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Have you noticed food prices lately?
Old 01-17-2009, 09:15 PM   #1
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Have you noticed food prices lately?

I've been watching food prices at Krogers and it looks like prices are on the way down.

Back in December I noticed Lipton tea bags (100) were on sale for $4.99, they had been $5.19 since last summer. Today they were $4.49 regular price. Milk has been $2.50 since at least the first of the year, down from $2.99 with a spike to $3.45 last summer.

Cheese, the mouse trap stuff, not the good stuff, had been eternally on sale at $6.99 marked down from $9.39 for 24 oz. Today the $9.39 sticker was still there but the new sale price was $4.99.

One type of bread we like was $3.19 and has been on sale since Christmas for $2.50.

Lots of stickers on the shelves indicating a discount card price but many have been there for weeks now so it's not like a weekly special. I guess the markup for $4 gas is getting a little hard to justify these days.
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Old 01-17-2009, 10:39 PM   #2
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Yeah, I've noticed a lot of prices are lower than they were, and also a lot more stuff on sale....and a lot of that at deep discounts! Our local IGA had Oscar Mayer 'Bun Length' hotdogs on sale for 99 a package....I stocked up (they freeze OK). A few of weeks ago I got a couple of packages of OM all beef hotdogs for 89 a package.....went back the next day and they were all gone....shoulda bought more to start with!

I got some really nice boneless pork chops yesterday for 88 a pound.

Both IGA and Krogers seem to be having a lot more "10 for 10" (a.k.a. a buck each) deals, 2-for-1 deals, and other such things lately. The shelves are loaded with sale tags on just about everything...canned goods, dry goods, juices, bread, cereal, etc. Plus, IGA has a lot of really good buys in their 'rotten meat' case...like pork tenderloin for a buck a pound! And fresh fruits and veggies have dropped in price as well.

We've stocked up on just about everything....cabinets are full, freezers are full, refrigerator is full, and we have boxes and bags of non-perishables stashed all over the house. Hoping they mark down the Northern TP pretty soon....we're down to 2 cases left!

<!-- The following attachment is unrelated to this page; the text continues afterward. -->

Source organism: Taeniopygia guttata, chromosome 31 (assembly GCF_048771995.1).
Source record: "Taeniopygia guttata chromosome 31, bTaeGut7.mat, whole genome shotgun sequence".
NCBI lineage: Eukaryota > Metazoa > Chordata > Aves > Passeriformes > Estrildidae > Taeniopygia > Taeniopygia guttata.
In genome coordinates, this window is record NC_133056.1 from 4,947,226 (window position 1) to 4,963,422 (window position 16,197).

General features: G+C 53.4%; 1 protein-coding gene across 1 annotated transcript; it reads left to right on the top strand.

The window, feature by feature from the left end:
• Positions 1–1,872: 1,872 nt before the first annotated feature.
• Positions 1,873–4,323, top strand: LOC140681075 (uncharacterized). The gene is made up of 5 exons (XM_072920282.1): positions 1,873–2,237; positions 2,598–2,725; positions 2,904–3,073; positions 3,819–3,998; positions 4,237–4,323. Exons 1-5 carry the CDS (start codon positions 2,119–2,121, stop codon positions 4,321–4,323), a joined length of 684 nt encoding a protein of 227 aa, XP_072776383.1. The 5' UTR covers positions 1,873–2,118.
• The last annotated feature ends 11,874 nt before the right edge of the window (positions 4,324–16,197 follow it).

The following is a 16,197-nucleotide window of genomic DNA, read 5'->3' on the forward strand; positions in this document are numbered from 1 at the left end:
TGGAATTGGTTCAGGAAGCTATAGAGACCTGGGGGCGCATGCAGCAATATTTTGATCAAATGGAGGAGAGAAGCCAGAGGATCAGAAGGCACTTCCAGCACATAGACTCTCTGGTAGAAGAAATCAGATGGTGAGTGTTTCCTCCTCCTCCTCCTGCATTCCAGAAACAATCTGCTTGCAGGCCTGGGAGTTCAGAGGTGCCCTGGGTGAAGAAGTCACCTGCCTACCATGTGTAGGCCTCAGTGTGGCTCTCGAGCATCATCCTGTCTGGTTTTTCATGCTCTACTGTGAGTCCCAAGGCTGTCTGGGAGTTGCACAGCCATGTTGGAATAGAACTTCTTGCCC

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Old 01-17-2009, 10:42 PM   #3
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No, I haven't noticed lower prices, but I'll look again.

Seems hard to find a loaf of bread here for less than $5.00. I've been buying small loaves (a new category) for about $3.99. That works out okay for us as I hate stale bread.
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Old 01-17-2009, 11:46 PM   #4
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I've been noticing lower prices, but often with smaller portions. They may still have 100 teabags, but I wouldn't be surprised if they put a quarter gram less tea in the bag, or maybe used cheaper paper or something. Our Edy's ice cream is slightly cheaper for 1.5 pints than it was for quart a few months ago. And the last jar of non-salmonella infested peanut butter we bought had an indentation in the bottom and 2 less ounces in the jar for the same price. I hope prices really are dropping, since fuel was a big reason for the increase. But I haven't noticed it to any significant level.
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Old 01-18-2009, 05:31 AM   #5
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I have noticed lower prices and we shop both Kroger and Giant Eagle (also Big Lots and Dollar Stores (where Green Tea was $.99 for 100 bags)). Mostly, we shop Kroger as we still have over $825 left in Kroger Gift Cards from the May 2008 Stimulus package buy.
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Old 01-18-2009, 07:30 AM   #6
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The rat of inflation spike is just starting to pass through the snake hereabouts. But it will pass shortly, I think.
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grocery prices in New Orleans
Old 01-18-2009, 08:24 AM   #7
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grocery prices in New Orleans

Understandably, grocery store prices about doubled (or more) here after Katrina. Grocery stores were hit hard by that hurricane, and all of their food spoiled before anyone was allowed back, making them buildings full of rotting food and a huge mess to clean up. So of course, they had to charge more for that, and for the extra expenses of trucking more food down here at that time and paying very high wages to the few employees they could get after the storm.

Not so understandably, I am not so sure they ever got back down to anywhere near the prices in most other southern or midwestern locations.

We were happily amazed at the prices in grocery stores in our planned ER locaion of Springfield, Missouri during one of our trips up there, when evacuating for Hurricane Gustav last summer. (We ate at restaurants, but I wanted to check out grocery stores to see what kinds of food they carry.) Grocery stores carried all of the standard nationwide items, and many items were significantly lower than they are in New Orleans grocery stores.

As for local grocery prices in New Orleans lowering? NO... If they have, it has been almost imperceptable so far.
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Old 01-18-2009, 08:34 AM   #8